Houston Schools’ Chief Hardman Excited about Schools’ Start
Burt Levine | 8/14/2014, 10:11 a.m. | Updated on 8/14/2014, 10:11 a.m.
August 25th school bells will ring throughout Texas welcoming 5 million students to the official start of the 2014-15 new school year. In Houston ISD, Texas’ largest school district, Dr. Shonda Huery Hardman is starting her first year as Chief School Support Officer, where she supervises 232 campuses and answers directly to HISD Superintendent Dr. Terry Grier.
“Our school district is growing and getting better. Our district’s vision is becoming ‘Great All Over.’ Last year Houston ISD educated 211,552 very extraordinary students. This year we’re expecting to grow from that, not only in the number of students we educate and the diversity in backgrounds from which those students come to us, but in our standards achieved in education excellence delivery and our accountability to our students, staff, parents, taxpayers, lawmakers, voters and everyone that calls this region their home,” Hardman said busily preparing for the new year that starts this Monday.
“I’m more excited in starting this new school year than I’ve ever been. We know what we want to achieve for all students and how we may fall short at our 45 high schools, 40 middle schools and 147 elementary schools throughout all HISD is both a reflection of the success of this incredibly international city and of its greater community,” she said of HISD that as of last year was made up of students with origins everywhere on earth and from backgrounds as diverse as 62 percent Hispanic, 35 percent black, 8 percent Caucasian and 4 percent Asian American. Adding to her excitement is that high school students will have the opportunity to graduate with both a high school diploma and a college degree through Houston Community College’s dual degree programs.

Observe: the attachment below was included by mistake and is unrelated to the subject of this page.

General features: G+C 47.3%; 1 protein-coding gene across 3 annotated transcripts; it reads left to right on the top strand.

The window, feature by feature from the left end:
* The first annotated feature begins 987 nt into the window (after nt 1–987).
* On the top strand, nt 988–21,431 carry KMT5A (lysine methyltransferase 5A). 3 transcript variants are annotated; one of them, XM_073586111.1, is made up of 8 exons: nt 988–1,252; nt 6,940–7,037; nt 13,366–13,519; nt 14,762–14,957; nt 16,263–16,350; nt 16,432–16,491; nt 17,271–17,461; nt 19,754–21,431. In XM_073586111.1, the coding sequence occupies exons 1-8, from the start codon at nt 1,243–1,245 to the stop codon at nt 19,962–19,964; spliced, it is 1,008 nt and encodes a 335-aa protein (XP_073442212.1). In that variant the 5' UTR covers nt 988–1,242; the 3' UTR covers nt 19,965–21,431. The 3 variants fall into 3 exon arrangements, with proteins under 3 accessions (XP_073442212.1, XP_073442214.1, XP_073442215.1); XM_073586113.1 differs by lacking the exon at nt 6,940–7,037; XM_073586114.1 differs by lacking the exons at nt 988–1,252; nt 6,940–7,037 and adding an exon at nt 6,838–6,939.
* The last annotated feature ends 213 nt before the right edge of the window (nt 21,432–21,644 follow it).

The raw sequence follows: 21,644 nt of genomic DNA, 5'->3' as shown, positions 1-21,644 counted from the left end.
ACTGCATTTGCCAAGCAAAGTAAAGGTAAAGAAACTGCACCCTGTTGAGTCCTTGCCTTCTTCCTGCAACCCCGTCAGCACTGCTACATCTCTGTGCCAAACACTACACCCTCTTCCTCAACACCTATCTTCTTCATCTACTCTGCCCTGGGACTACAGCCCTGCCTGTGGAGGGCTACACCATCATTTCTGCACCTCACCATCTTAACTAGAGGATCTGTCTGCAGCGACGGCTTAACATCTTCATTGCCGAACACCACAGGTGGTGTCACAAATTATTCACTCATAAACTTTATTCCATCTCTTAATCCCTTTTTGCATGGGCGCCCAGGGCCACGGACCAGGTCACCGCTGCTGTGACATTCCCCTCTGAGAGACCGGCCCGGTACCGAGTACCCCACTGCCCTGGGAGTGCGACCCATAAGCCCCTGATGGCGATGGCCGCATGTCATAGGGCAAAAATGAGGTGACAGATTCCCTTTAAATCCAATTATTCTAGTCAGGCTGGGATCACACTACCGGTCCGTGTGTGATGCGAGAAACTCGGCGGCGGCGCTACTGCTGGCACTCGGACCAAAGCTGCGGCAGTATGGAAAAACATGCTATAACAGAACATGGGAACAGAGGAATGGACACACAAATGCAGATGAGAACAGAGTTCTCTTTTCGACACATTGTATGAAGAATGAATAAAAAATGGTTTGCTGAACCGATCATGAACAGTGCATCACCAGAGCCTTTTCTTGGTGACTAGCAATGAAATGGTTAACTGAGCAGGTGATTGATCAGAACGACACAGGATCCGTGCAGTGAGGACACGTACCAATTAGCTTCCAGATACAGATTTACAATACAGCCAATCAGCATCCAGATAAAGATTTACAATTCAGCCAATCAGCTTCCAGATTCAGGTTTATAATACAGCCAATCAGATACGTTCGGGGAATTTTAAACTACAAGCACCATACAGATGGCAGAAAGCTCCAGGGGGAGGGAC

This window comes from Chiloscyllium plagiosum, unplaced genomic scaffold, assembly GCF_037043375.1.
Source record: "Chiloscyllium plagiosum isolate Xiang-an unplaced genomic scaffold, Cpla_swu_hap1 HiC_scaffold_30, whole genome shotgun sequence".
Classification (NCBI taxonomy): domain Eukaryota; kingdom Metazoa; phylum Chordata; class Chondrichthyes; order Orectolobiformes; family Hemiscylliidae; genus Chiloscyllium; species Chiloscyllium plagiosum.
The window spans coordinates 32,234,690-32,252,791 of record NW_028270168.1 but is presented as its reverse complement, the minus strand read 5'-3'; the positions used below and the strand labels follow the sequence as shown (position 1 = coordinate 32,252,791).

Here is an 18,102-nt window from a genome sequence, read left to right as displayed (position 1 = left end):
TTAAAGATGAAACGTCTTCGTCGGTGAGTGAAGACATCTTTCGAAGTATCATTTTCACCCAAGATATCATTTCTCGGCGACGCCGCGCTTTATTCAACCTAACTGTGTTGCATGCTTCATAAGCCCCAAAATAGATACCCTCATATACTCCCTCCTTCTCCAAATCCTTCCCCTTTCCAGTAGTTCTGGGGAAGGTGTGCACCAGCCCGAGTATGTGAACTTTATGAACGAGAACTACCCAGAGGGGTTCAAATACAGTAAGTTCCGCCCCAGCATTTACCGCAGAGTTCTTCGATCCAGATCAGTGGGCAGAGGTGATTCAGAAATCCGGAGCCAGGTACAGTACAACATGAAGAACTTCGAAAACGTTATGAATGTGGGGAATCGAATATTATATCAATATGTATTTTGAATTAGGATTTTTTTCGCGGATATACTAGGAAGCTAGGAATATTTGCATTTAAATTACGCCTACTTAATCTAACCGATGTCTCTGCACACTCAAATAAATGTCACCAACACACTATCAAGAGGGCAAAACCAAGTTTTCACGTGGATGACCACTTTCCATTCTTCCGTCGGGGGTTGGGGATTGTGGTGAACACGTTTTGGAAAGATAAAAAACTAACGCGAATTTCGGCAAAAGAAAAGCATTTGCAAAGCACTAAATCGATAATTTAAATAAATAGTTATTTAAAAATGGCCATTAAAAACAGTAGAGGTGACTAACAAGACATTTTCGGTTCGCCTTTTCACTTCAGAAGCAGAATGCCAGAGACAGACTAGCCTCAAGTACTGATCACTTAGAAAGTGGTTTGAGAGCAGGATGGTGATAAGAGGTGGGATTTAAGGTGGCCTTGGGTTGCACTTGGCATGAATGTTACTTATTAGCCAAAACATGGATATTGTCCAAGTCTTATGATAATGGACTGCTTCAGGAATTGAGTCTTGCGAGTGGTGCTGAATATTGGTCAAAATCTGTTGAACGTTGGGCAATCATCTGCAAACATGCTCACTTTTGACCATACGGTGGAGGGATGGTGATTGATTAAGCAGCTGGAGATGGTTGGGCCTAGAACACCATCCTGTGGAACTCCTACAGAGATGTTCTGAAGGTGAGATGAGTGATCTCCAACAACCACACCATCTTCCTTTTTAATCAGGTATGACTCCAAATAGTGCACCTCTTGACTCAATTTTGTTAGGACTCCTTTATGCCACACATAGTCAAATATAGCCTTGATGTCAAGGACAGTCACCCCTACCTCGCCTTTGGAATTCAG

Hardman is a third generation native Houstonian that grew up attending Forester Elementary School, Welch Junior High School and the Houston High School for the Performing and Visual Arts, where she excelled as a vocal student.
“I went to Washington, DC, where I earned my degree in journalism while working for Texas Congressmen Gene Green and Chet Edwards. I always did want to be a teacher. I taught English at one of DC’s toughest elementary schools. I became an assistant principal at Jane Elementary there. I earned a master’s degree in education policy and management at Harvard University.
I also earned a doctorate from Harvard, where my research focused on understanding the behavior of exemplary teachers serving students in high-poverty schools,” Hardman explained.
“I have also served as a principal in Memphis, an academic superintendent in Boston where I coached, supervised, and supported principals; and as the chief of schools in Chicago Public Schools before returning home to the city I love and where my family is in Houston. Here in Houston I’ve been an English teacher and later served as principal, assistant principal, and instructional coach,” she said.
“I know the importance of individual instruction for each individual student across our system because I’ve worked with students across our system. This year my initiative and our initiative throughout all HISD is to be the best public school system of choice or rather the best schools of choice for all from those from West University homes with college and graduate degreed moms and dads to those that just now have come as unaccompanied minors from Central America,” said Hardman, who with her husband Dr. Julian Hardman are the parents of two public school children.
For more information Dr. Hardman and Houston ISD visit houstonisd.org